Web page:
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I joined the ranks of the "low maintenance" VW owners in 2006 with my Jetta. Not so for my TDI, even though I follow the maintenance schedule, the bad design of the camshaft is looking really expensive. I would like to read the post on how to change it and all the associated parts. I replaced the heat exchanger in the exhaust, the mass air flow sensor, the small cooling fan, etc., etc. I think my car was produced on lemon day. I just replaced the timing belt, I wish I would have known about the lifter problem or at least that my mechanic would have known about it. It would have saved some money. I believe most of these other problems were caused by the bad cam causing carbon buildup and soot. It looks like the cam is a poor design. The ramp is a little to steep, the width is definitely too narrow to have long life, the cam followers are too weak to take the pounding of a deformed cam, and last but not least is the fact that VW's quality control is terrible. The reason I say this is that only certain lobes are worn. This seems to be a clear pattern. This is either due to the lifters having quality problems or due to what I believe is bad quality control in heat treat for the cam shaft before final grind. The cam lobes are supposed to be case hardened probably about .030 to .060 inches deep to a specified Rockwell c hardness on all of the cam lobes. From the looks of the wear this is not happening consistently, especially at the peak where the pressure is the greatest on the oil film barrier that is practically non existent due to the lack of width of the cam lobe. I haven't looked at my cam followers too closely yet, but I am willing to bet they are the chrome style instead of the carbo nitride hardened ones. And to think I bought my Jetta in January 2006 thinking I was going to have fantastic mileage and low maintenance for 250,000 miles. Man, has my bubble been burst. Now I am just trying to get out alive at the lowest cost to repair so I can, yes, trade it for something better with a clear conscience. Besides with the high cost of diesel fuel in relation to unleaded, the savings over a good gas engine is negligible. Toyota Avalon with $2.54 unleaded at 30 mpg vs Jetta with $3.00 diesel at 37 mpg yields 8.5 cents vs 8.1 cents per mile. Add the $3,000 dollar repair bill divided by 106,000 miles for the Jetta and the diesel cost per mile comes to 10.9 cents per mile. Jetta loses by $2,544. I also miss the old days of not having to change the timing belt. Who says belts are better than gears when you have to change a belt every 80,000 to 100,000 miles at $800 to $1,000 or more a pop for the average driver who can't change their own. Enough whining, I guess I need to get some cheese to go with it. This is a great site with a lot of good information including where to get OEM parts for the repairs and also a place to rent specialty tools. Thanks for everything.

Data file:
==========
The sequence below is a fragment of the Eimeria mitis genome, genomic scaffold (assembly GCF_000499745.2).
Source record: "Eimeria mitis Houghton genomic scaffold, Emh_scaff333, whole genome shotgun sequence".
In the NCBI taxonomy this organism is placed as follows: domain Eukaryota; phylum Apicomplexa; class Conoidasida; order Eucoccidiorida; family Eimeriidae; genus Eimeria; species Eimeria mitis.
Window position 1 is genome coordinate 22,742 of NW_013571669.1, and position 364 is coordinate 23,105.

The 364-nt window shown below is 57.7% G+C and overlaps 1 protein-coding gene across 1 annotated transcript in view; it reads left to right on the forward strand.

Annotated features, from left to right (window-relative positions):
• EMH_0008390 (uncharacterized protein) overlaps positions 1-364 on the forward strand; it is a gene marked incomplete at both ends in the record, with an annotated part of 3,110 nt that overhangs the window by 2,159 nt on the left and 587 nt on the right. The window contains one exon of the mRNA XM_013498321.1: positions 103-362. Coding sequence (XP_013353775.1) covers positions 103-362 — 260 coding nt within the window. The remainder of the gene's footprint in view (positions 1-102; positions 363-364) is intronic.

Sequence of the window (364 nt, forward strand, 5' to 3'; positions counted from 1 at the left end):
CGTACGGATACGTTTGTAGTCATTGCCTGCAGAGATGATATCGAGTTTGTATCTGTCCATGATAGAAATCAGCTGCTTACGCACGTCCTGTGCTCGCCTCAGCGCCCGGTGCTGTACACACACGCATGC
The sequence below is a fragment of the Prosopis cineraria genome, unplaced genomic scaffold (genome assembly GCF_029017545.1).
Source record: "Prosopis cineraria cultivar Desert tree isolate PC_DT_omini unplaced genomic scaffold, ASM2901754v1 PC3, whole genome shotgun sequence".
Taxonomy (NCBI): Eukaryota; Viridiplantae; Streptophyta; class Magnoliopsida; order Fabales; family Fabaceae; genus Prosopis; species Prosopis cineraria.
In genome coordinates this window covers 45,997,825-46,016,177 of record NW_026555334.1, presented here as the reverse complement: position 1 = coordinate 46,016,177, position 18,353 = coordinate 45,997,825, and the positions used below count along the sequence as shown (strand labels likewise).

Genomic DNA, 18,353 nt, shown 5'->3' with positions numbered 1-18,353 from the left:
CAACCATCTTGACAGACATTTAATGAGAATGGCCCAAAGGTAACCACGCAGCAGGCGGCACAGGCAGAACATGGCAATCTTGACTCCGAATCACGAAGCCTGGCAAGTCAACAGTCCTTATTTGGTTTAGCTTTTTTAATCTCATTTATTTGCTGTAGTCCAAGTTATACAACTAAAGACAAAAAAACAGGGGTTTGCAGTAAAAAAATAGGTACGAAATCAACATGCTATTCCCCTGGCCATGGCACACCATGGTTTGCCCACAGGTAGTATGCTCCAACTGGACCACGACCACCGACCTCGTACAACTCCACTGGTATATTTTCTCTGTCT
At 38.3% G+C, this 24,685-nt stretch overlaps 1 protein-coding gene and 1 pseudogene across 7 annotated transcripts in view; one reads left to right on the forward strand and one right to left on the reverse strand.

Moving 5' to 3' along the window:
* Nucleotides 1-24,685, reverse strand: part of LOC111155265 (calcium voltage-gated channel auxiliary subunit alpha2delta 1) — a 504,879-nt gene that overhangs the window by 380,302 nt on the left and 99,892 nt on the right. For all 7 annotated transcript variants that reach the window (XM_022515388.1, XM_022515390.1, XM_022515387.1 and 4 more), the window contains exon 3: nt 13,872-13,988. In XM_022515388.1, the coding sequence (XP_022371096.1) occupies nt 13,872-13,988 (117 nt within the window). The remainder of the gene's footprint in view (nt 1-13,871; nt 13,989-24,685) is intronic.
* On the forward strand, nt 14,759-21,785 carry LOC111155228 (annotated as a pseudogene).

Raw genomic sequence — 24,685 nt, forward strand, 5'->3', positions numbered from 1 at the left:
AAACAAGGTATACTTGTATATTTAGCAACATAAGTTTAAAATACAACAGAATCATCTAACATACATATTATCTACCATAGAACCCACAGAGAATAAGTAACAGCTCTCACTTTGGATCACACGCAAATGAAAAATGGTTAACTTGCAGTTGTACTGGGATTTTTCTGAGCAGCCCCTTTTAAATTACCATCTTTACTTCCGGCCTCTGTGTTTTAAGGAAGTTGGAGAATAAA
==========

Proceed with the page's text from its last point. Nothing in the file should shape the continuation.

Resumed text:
Yes I have been working on VW for 35 years and they do suck. But If you do the work yourself they can save you tons of money on fuel. They have had engineering flaws since before I can remember. Stupid VW issues and many Whaaaaats. But until the chevy cruze eco diesel came out there just isnt anything like vw diesel. So until some other car company takes on the challenge we are stuck with POS BS.

In the same tone I have to say there are many good things as well. Driving the same car I was going up the 5 freeway grape vine with the cruise on at 76 mph. At the top of the mountain one of the small coolant hoses let go. Still maintaining 76 mph and out of coolant the engine temp maintained 190 for 2 miles until I stopped at the next rest area. Never overheating I just filled it up with the bottled water in my trunk and left the radiator cap loose. Drove it 150 miles just stopping when the low coolant light came on. Never overheated. I just have to say how can somebody with that greatly engineered for efficiency and heat, Miss the camshaft issue. I ran pentosin since new, changed oil in factory intervals, did everything by the book and cam still failed at 190k miles. And no my dipstick was correct. I checked the amount of liters required to fill the engine and it was right every time. Never ran low. Just a pure VW FAIL. My ford focus has 190k miles still passes smog with all 0 emissions. Running castrol regular non synthetic motor oil.

I think the camshaft issue is a failure for VW to require additional ZDDP (zink additive) in their oil specification. I am going to try adding ZDDP. But my real thought if they went this far in their specs Why didnt they use a roller cam? I would have included that at a small additional cost in production and it would have been a much better model.

This is what I have found about VW. They are a great chooser of marketing but a not so great car company. If you watch their commercials they are really appealing all the way back to the 50s. But their cars suck. I sold every VW part I had a few years ago and put my middle finger up at them. But when the oil prices ran up I just reluctantly came back to the alter and got the Jetta because it was the best choice at the time. If I were purchasing new I would consider the Cruze Eco Diesel. Because it is partial design by Isuzu from what I have read and again Put my middle finger up and part friends. HA HA